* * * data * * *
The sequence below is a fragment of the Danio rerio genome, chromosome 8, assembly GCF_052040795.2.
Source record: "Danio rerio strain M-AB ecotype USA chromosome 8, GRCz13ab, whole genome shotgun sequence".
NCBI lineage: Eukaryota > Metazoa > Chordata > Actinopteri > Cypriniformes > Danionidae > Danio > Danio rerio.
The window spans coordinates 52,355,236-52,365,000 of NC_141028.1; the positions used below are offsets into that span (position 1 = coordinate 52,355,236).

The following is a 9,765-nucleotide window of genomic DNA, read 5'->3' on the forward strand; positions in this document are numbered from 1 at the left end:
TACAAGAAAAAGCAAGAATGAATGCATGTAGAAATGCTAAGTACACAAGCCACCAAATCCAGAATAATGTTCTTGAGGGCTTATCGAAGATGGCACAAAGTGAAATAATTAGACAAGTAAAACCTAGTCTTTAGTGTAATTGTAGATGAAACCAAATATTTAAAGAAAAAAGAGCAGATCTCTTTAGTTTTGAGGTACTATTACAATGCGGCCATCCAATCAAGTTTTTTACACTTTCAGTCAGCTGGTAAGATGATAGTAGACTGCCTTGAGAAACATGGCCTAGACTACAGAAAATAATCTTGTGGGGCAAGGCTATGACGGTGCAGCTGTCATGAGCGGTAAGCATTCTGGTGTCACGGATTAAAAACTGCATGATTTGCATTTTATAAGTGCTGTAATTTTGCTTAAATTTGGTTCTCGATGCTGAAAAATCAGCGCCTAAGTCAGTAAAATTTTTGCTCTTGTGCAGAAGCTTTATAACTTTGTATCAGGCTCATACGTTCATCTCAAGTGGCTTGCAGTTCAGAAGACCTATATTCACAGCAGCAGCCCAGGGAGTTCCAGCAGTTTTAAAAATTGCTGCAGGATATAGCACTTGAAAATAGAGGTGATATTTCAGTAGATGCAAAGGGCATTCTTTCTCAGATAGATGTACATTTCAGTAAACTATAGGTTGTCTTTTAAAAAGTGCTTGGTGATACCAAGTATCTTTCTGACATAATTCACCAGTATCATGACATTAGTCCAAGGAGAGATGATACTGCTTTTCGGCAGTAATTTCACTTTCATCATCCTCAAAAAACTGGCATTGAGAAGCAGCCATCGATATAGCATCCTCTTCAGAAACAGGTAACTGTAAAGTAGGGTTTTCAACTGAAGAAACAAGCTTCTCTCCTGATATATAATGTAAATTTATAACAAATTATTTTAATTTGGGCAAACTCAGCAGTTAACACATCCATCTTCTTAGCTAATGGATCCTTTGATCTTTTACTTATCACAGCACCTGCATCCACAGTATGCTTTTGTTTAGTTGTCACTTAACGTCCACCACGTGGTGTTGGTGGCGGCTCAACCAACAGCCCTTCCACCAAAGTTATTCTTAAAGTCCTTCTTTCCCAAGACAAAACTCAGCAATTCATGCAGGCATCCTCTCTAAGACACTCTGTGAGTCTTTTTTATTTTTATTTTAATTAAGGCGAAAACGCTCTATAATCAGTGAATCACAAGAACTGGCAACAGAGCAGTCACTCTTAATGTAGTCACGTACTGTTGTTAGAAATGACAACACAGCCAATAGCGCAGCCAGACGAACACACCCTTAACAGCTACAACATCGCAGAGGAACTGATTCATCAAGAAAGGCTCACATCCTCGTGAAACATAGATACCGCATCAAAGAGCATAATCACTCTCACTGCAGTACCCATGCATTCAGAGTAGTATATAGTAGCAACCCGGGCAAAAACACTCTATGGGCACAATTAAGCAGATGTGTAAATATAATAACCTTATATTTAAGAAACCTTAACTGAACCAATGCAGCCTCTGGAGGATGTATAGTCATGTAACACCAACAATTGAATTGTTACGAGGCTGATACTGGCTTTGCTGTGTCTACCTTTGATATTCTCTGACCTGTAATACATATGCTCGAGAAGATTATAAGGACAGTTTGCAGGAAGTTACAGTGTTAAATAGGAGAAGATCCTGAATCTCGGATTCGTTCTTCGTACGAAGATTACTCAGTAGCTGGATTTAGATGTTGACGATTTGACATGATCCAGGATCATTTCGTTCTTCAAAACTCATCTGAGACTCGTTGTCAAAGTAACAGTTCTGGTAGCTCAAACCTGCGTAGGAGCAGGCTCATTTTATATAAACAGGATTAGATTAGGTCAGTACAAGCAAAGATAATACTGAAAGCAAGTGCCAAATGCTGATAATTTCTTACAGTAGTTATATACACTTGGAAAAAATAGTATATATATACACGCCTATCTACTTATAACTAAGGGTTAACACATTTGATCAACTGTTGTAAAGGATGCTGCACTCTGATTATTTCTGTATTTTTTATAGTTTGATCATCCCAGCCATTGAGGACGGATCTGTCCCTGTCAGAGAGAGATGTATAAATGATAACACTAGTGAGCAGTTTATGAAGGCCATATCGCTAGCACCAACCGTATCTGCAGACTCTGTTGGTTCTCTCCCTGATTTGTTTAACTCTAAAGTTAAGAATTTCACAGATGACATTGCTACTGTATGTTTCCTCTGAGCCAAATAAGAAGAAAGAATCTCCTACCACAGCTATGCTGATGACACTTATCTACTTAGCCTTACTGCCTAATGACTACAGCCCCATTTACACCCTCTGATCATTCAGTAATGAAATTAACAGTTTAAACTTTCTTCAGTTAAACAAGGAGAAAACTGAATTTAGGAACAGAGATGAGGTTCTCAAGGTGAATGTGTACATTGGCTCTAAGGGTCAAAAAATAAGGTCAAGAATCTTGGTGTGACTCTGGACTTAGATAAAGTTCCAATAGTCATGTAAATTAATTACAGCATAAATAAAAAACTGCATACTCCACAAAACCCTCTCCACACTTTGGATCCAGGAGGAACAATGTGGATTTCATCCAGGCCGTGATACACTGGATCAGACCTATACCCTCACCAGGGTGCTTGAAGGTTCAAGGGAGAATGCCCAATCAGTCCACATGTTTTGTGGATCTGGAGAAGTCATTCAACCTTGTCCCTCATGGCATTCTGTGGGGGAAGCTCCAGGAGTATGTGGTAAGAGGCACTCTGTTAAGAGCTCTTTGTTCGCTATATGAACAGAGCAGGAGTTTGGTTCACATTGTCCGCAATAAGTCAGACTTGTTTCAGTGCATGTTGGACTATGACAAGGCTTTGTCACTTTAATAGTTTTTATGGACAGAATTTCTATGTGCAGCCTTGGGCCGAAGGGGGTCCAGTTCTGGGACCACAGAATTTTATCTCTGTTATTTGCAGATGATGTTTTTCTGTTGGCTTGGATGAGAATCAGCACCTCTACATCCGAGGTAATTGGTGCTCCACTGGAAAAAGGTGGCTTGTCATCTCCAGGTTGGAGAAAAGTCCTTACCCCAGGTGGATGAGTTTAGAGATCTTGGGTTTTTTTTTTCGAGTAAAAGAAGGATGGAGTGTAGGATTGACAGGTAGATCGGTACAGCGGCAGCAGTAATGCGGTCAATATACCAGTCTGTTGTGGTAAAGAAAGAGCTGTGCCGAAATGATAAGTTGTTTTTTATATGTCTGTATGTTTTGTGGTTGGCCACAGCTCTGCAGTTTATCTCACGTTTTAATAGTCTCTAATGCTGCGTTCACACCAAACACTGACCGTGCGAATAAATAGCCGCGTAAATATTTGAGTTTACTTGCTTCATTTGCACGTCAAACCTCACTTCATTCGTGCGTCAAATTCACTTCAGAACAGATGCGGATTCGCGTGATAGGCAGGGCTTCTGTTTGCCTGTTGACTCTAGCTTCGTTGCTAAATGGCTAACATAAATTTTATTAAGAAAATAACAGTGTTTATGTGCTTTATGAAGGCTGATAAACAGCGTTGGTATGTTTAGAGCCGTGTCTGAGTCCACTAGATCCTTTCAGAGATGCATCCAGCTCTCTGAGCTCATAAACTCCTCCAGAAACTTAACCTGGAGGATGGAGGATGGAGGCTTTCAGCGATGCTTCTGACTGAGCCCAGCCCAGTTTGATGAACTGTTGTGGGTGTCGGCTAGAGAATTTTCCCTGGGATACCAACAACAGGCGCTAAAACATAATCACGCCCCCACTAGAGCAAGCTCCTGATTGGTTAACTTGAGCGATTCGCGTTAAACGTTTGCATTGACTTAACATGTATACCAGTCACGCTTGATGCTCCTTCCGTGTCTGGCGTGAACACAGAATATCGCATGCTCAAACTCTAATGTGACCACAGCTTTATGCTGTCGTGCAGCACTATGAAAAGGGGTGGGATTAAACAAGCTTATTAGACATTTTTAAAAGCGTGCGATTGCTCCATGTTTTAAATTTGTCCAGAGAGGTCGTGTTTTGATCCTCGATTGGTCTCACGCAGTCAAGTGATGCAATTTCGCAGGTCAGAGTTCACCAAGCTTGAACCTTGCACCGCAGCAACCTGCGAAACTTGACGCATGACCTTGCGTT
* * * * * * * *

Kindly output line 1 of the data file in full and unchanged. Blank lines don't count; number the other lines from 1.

The sequence below is a fragment of the Danio rerio genome, chromosome 8, assembly GCF_052040795.2.